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Funaria

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Funaria

Funaria
source:outerhebridesbryophytes.co.uk
fig: Funaria

Classification

Kingdom: Plantae

Division: Bryophyta

Class: Bryopsida

Order: Funariales

Family: Funariaceae

Genus: Funaria

Common name: Moss

Funaria is a widely distributed moss. There are about 117 species of Funaria. It is found in moist habitat such as in the moist wall, tree trunk, rock, soil etc.

External features of gametophytic plant body of Funaria

The gametophytic plant is dominant, erect and differentiated into rhizoid, axis, and leaf. It grows up to 1 to 3 cm length.

Rhizoids

Rhizoids develop from the basal region of the axis. Rhizoids are the multicellular, branched and slender structure with oblique septa. They help in fixation and absorption of water and minerals.

Axis

Axis is aerial, erect and slender and branched. There is monopodial and extra-axillary branching.

Leaf

Leaf is simple, sessile, ovate. There is distinct midrib. Leaves are arranged spirally in 3/8 phyllotaxy.

Internal structure of Funaria

Epidermis

It is outermost single layered. It is made up of parenchymatous cells. It lacks stomata but contains chloroplast.

Cortex

It is present below the epidermis. It is multilayered and made up of a parenchymatous cell. It is differentiated into the outer cortex and inner cortex. The young cells of cortex contain chloroplast.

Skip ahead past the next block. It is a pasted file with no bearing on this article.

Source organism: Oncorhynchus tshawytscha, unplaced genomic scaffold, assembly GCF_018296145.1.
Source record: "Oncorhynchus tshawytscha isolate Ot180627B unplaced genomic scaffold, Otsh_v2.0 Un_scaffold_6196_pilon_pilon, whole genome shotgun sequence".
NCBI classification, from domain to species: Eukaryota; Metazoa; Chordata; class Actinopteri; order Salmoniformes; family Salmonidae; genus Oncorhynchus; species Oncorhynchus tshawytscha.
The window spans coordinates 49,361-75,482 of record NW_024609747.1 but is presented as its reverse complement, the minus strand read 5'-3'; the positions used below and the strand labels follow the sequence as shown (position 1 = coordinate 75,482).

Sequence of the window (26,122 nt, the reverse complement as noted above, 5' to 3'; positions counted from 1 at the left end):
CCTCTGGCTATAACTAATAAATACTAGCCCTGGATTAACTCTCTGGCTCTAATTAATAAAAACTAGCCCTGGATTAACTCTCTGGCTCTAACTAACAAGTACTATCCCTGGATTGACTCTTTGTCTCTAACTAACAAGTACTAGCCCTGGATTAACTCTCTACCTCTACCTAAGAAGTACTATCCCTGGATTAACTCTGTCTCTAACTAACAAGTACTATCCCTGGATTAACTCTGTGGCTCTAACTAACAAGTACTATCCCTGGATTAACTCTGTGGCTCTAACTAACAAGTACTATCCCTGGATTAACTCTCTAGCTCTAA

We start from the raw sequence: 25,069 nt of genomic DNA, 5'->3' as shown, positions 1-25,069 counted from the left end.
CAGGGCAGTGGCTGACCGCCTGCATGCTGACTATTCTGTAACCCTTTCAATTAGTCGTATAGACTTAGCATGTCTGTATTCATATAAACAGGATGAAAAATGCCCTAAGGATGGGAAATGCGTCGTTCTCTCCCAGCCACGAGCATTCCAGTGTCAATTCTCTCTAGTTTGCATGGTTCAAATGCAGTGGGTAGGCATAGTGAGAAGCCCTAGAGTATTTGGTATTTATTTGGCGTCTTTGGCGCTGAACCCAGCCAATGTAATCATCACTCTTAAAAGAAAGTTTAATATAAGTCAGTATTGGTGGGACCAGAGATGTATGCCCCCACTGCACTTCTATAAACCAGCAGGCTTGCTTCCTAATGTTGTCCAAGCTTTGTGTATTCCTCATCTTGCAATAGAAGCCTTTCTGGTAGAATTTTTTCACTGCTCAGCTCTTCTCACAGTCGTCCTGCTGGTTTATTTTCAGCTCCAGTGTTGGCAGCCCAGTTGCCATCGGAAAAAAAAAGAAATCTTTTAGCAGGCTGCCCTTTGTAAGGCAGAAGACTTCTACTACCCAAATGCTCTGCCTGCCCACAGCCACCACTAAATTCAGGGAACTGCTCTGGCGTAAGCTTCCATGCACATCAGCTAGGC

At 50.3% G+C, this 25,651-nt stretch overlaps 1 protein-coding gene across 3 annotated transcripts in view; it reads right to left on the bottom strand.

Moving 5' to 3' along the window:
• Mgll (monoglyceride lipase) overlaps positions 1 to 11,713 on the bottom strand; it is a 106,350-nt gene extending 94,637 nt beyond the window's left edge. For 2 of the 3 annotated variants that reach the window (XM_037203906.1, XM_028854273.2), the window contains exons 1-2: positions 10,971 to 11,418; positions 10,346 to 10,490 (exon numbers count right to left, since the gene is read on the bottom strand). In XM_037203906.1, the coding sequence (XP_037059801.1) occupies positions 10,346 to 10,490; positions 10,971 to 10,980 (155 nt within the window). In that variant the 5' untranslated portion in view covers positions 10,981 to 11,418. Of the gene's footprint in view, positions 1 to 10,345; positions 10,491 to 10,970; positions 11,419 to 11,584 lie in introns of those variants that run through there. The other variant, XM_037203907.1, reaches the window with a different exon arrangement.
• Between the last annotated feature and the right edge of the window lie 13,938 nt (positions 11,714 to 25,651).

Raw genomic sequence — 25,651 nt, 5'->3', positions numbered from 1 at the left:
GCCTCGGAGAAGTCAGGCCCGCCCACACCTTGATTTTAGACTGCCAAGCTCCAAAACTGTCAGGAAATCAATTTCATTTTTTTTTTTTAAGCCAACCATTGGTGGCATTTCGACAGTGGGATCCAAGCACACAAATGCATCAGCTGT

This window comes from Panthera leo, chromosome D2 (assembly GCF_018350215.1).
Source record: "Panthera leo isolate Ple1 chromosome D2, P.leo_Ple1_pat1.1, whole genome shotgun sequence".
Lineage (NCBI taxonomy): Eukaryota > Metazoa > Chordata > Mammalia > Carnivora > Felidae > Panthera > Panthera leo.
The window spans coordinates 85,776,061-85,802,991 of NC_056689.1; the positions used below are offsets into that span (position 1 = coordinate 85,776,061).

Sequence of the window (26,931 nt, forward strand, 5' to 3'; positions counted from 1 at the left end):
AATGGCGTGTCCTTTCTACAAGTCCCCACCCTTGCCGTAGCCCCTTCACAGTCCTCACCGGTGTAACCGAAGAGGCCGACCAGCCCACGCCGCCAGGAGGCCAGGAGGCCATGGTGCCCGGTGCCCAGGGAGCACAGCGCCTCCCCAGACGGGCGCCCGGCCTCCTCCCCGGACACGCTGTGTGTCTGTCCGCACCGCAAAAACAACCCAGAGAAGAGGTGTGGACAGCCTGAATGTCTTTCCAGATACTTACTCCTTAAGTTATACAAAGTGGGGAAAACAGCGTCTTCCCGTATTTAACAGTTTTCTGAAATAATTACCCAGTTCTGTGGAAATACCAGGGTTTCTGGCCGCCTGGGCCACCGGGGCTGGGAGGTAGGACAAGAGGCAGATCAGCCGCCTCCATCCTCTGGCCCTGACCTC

Central cylinder

It is present at the centre. It is made up of narrow, elongated, parenchymatous cells. It gives mechanical support and help in conduction.

Leaf

Leaf has a single layer of cells except at midrib. The midrib is multilayered similar to the central cylinder. The cells of leaf contain chloroplast.

Reproduction in Funaria

In the fun area, reproduction takes place by the vegetative method and sexual method.

Vegetative reproduction

Vegetative reproduction takes place by different methods. They are:

Primary protonema

Primary protonema develops from the spore. Protonema is the multicellular filamentous and branched structure which bears buds. Protonema breaks into fragments due to mechanical injury or death of intercalary cells. Fragments bear buds and each bud can develop into new fun area plant.

Apospory

Apospory is the process in which there is the development of gametophyte directly from the sporophyte without the formation of spore from the wounded part. It is rarer in nature and helps in the development of new species.

Secondary protonema

Secondary protonema develops from the injured part of the gametophyte. Secondary protonema also bears bud and each bud can develop into a new plant.

Gemma

Gemma is a multicellular structure which develops at the terminal part of the protonema. It may develop during drought or from the injured part of rhizoid axis or leaves. When gemma develops from rhizoid, it is subterranean in nature and also known as a tuber. Gemma can also develop into a new plant.

By bulbils

The rhizoids develop the small bulbils-like structure which is similar to gemma in form and behaviour. Later they get attached from the rhizoids and grow to foils new plants.



  • Funaria is a widely distributed moss. There are about 117 species of Funaria. It is found in moist habitat such as a moist wall, tree trunk, rock, soil etc.
  • The gametophytic plant is dominant, erect and differentiated into rhizoid, axis, and leaf. It grows up to 1 to 3 cm length.
  • Protonema is the multicellular filamentous and branched structure which bears buds.
  • Apospory is the process in which there is a development of gametophyte directly from a sporophyte without the formation of spore from the wounded part.
  • Gemma is a multicellular structure which develops at the terminal part of the protonema.

 

 

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